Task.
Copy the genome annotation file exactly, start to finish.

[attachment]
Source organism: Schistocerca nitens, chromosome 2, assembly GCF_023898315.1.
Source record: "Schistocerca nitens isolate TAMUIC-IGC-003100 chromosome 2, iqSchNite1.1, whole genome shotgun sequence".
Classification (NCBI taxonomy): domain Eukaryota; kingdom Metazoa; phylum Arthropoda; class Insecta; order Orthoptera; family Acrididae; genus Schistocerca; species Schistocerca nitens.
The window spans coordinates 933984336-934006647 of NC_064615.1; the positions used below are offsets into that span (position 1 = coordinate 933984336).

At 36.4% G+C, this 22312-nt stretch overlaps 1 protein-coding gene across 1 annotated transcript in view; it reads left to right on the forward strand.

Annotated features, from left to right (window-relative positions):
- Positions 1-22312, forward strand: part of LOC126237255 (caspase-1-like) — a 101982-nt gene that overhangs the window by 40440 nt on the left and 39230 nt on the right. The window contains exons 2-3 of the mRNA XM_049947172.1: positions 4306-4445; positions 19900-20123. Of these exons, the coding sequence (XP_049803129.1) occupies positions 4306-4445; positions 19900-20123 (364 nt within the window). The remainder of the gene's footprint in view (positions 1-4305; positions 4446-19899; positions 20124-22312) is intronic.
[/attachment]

Source organism: Schistocerca nitens, chromosome 2, assembly GCF_023898315.1.
Source record: "Schistocerca nitens isolate TAMUIC-IGC-003100 chromosome 2, iqSchNite1.1, whole genome shotgun sequence".
Classification (NCBI taxonomy): domain Eukaryota; kingdom Metazoa; phylum Arthropoda; class Insecta; order Orthoptera; family Acrididae; genus Schistocerca; species Schistocerca nitens.
The window spans coordinates 933984336-934006647 of NC_064615.1; the positions used below are offsets into that span (position 1 = coordinate 933984336).

At 36.4% G+C, this 22312-nt stretch overlaps 1 protein-coding gene across 1 annotated transcript in view; it reads left to right on the forward strand.

Annotated features, from left to right (window-relative positions):
- Positions 1-22312, forward strand: part of LOC126237255 (caspase-1-like) — a 101982-nt gene that overhangs the window by 40440 nt on the left and 39230 nt on the right. The window contains exons 2-3 of the mRNA XM_049947172.1: positions 4306-4445; positions 19900-20123. Of these exons, the coding sequence (XP_049803129.1) occupies positions 4306-4445; positions 19900-20123 (364 nt within the window). The remainder of the gene's footprint in view (positions 1-4305; positions 4446-19899; positions 20124-22312) is intronic.